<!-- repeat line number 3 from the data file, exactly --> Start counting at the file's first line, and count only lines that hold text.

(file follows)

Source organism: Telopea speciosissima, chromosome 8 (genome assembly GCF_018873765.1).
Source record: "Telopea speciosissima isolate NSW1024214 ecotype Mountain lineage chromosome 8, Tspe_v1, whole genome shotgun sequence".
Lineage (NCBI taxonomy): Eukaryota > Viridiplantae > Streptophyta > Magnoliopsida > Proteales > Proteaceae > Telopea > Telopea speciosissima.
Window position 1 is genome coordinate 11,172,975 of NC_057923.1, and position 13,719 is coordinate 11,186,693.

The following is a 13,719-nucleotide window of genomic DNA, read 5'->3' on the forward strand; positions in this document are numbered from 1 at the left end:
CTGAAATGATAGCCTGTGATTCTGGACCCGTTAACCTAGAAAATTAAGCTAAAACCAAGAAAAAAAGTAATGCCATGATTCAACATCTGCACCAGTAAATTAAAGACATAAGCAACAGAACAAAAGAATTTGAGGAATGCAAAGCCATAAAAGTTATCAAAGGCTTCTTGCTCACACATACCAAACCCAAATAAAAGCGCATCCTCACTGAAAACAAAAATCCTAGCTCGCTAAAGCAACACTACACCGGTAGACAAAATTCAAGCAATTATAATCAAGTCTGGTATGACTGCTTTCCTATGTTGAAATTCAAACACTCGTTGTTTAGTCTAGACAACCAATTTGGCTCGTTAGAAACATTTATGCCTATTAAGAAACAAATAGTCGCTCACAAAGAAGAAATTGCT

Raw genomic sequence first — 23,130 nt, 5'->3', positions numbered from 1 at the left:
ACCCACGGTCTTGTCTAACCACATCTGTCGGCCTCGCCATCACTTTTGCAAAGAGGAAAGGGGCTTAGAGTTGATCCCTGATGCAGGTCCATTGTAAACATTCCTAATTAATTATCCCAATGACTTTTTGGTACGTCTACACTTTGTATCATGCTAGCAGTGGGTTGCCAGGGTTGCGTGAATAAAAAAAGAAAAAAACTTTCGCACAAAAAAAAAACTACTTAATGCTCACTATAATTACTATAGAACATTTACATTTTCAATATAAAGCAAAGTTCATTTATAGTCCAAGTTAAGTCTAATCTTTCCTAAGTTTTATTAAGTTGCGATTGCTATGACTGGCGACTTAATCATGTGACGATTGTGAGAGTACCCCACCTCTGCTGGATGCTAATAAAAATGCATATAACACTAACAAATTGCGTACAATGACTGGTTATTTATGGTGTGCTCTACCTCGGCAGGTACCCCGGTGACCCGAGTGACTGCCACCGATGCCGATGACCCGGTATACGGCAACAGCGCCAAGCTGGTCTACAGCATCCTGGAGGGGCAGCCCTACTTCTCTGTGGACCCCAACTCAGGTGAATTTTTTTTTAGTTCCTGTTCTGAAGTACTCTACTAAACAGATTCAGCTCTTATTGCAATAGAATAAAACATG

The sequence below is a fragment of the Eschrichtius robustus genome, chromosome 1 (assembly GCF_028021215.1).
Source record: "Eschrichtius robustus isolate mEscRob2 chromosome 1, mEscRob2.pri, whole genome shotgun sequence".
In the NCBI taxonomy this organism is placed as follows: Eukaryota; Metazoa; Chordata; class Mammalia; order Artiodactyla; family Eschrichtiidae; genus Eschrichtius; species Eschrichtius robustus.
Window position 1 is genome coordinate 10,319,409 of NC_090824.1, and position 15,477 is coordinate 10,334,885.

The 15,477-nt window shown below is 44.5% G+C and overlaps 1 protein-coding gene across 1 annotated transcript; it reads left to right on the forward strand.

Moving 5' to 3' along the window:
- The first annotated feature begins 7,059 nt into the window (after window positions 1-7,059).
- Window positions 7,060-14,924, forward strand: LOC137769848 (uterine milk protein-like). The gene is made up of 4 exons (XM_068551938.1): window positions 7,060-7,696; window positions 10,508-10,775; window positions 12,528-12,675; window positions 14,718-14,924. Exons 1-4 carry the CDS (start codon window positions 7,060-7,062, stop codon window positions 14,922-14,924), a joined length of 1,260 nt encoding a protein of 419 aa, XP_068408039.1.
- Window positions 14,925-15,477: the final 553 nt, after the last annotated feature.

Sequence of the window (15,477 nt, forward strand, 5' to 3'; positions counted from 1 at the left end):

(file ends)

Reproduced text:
Lineage (NCBI taxonomy): Eukaryota > Viridiplantae > Streptophyta > Magnoliopsida > Proteales > Proteaceae > Telopea > Telopea speciosissima.